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Young Adult Literature

The most recent salvo of words set off by the WSJ article, Darkeness Too Visible, is the continuation of a conversation described in the Michael Cart book I mentioned a while ago. It dovetails nicely with the "Preface Foreword Intro" of Patton Oswalt's Zombie Spaceship Wasteland:

But something happened in middle school—a perfect alignment of parental support and benign neglect. The parental “support” came from keeping me stocked in Beverly Cleary, John Bellairs, The Great Brain books, and Daniel Pinkwater. Also Bridge to Terabithia, The Pushcart War, How to Eat Fried Worms—and the parallel-universe, one-two mind-crack of The Bully of Barkham Street and A Dog on Barkham Street.

And then there was the blessed, benign neglect.

The “neglect” grew out of the same “support.” My mom and dad were both busy, working jobs and trying to raise two kids during uncertain times. In the rush of trying to find something new for me to read, they’d grab something off the shelf at Waldenbooks after only glancing at the copy on the back.

Whoever did a lousy job writing copy for books like Richard Brautigan’s The Hawkline Monster, H. P. Lovecraft’s At the Mountains of Madness, Harlan Ellison’s The Beast That Shouted Love at the Heart of the World, and Anthony Burgess’s A Clockwork Orange (“It’s about a teenager in the future!” said my mom)—thank you. Thank you thank you thank you. You gave me some tangy, roiling stew under the golden crust of the Young Adult literature I was gobbling up.

So yes, I still love Bellairs’s The House with a Clock in Its Walls, but I always imagine the two bounty killers from The Hawkline Monster in its basement, armed for bear and fucking the Magic Child on a rug. And somewhere beyond John Christopher’s White Mountains are Vic and Blood, hunting for canned food and pussy. And who prowled the outer woods of Terabithia? Yog-Sothoth, that’s who.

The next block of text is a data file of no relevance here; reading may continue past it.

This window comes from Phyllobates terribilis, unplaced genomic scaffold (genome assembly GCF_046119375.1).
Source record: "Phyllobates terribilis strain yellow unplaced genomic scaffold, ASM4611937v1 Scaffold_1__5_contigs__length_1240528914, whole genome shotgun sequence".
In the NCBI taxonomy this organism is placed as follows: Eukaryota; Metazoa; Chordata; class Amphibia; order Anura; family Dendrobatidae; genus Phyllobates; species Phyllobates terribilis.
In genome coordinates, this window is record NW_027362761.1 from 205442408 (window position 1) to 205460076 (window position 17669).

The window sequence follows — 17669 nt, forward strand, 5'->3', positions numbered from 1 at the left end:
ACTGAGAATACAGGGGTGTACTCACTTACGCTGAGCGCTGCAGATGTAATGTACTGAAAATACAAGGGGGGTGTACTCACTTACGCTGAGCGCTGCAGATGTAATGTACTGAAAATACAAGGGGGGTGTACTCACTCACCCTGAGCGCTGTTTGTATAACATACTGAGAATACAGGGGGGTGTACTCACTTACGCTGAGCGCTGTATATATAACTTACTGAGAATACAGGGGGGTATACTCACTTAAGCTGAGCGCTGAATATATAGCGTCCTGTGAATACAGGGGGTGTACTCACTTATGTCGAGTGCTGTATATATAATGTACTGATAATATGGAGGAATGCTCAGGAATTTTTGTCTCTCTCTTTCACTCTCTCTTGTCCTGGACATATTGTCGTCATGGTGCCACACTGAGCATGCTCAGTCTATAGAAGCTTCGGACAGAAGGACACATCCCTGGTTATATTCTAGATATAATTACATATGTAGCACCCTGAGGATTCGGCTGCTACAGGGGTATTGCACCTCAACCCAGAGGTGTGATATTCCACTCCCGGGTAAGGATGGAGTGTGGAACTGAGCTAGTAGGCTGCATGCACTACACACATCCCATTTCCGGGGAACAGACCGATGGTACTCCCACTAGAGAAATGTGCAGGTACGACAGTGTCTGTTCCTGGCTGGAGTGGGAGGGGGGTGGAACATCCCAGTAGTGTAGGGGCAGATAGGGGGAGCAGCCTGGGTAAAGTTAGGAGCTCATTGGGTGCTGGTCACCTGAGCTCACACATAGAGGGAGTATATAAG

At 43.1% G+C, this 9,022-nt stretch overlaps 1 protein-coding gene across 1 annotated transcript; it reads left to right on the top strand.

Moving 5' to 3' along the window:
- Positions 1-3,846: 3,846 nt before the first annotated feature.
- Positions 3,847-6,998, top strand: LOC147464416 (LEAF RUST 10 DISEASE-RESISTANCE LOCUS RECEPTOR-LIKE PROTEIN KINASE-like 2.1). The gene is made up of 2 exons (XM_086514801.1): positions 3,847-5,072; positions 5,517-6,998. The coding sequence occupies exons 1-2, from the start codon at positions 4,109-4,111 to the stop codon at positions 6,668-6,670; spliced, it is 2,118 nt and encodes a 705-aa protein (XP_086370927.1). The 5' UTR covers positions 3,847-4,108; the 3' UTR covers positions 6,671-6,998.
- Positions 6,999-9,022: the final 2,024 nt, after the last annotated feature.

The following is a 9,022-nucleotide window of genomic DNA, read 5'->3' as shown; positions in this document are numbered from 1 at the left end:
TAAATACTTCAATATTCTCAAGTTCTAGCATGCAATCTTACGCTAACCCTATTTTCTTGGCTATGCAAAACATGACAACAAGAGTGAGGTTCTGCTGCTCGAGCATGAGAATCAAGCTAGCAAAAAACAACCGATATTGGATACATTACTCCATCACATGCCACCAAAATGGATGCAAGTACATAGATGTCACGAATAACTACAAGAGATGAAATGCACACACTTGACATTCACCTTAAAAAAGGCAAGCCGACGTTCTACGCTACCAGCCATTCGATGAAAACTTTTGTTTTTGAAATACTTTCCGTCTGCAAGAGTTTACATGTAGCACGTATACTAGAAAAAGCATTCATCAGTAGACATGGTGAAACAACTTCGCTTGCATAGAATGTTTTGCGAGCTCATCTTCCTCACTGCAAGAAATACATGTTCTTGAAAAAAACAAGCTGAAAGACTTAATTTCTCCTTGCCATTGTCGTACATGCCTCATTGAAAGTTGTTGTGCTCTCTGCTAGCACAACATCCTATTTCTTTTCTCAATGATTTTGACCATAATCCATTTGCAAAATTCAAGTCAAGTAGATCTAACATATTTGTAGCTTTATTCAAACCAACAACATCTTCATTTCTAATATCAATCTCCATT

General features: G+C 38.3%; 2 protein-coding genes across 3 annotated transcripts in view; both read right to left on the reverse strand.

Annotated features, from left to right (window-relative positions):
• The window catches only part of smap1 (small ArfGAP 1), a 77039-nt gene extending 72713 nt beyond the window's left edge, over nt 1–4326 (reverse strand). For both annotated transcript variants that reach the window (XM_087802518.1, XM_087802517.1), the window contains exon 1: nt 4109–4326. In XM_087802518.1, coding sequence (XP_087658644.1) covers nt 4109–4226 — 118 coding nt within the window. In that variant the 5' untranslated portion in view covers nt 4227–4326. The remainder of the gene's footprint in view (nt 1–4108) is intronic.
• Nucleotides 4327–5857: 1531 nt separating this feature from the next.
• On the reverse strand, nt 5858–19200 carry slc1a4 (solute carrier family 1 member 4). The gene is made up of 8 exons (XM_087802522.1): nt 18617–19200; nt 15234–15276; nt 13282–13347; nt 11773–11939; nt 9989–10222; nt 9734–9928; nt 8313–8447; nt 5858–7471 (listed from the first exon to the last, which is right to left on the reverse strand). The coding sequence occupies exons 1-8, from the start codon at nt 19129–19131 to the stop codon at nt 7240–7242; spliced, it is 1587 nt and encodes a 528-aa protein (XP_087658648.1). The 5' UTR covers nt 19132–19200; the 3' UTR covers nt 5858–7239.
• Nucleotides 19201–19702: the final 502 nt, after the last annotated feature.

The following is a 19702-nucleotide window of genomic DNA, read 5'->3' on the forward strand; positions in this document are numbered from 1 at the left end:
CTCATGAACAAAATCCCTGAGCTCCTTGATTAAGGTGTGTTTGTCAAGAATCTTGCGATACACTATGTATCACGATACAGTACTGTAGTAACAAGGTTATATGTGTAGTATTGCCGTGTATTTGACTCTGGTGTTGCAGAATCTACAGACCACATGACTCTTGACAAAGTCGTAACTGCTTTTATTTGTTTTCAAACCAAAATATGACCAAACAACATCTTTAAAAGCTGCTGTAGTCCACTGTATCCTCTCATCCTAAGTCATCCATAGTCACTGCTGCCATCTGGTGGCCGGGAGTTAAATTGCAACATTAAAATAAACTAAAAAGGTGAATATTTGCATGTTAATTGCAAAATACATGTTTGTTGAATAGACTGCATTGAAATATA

Yes, that sounds about right.

I did like the book, overall, especially the parts about growing up in Sterling. Northern Virginia is so close to Silver Spring, where I grew up, and Oswalt is just a couple years behind me, age-wise (he went to middle school, I went to junior high), so reading those bits was like comparing notes for the same class. Then it got a little spotty, and more than a little Cruel Shoesy, but he's a good writer.

Back to Gurdon's WSJ article: her point, it seems, is that there are too many dreadful topics covered in books intended for kids that are published by grown-ups. On purpose!

"I don't, as a rule, like to do this on young adult books," the editor grumbled, "I don't want to compromise on how kids really talk. I don't want to acknowledge those f—ing gatekeepers."

By f—ing gatekeepers (the letter-writing editor spelled it out), she meant those who think it's appropriate to guide what young people read. In the book trade, this is known as "banning." In the parenting trade, however, we call this "judgment" or "taste." It is a dereliction of duty not to make distinctions in every other aspect of a young person's life between more and less desirable options. Yet let a gatekeeper object to a book and the industry pulls up its petticoats and shrieks "censorship!"
Yes, that sounds about right.

I know she was going for sarcasm, but the system she describes is fine by me. My opinion is based on my own experience. I know that a bigger sample size would be preferable, but that's all I've got for sure. I got to choose my own books from an early age, thanks to a good set of libraries (school and county) and parents even more clueless than Oswalt's. Things that were over my head flew right over my head. Things that I wondered about made me look for more information.

I'm reading through a bunch of YA titles right now and I can assure Gurdon that it is not accurate to say that these objectionable books are the only reading material available, or even to say that they predominate the shelves. Since when is the WSJ opposed to market forces?

Okay, it's time for another song that makes me happy. Here's K'naan.

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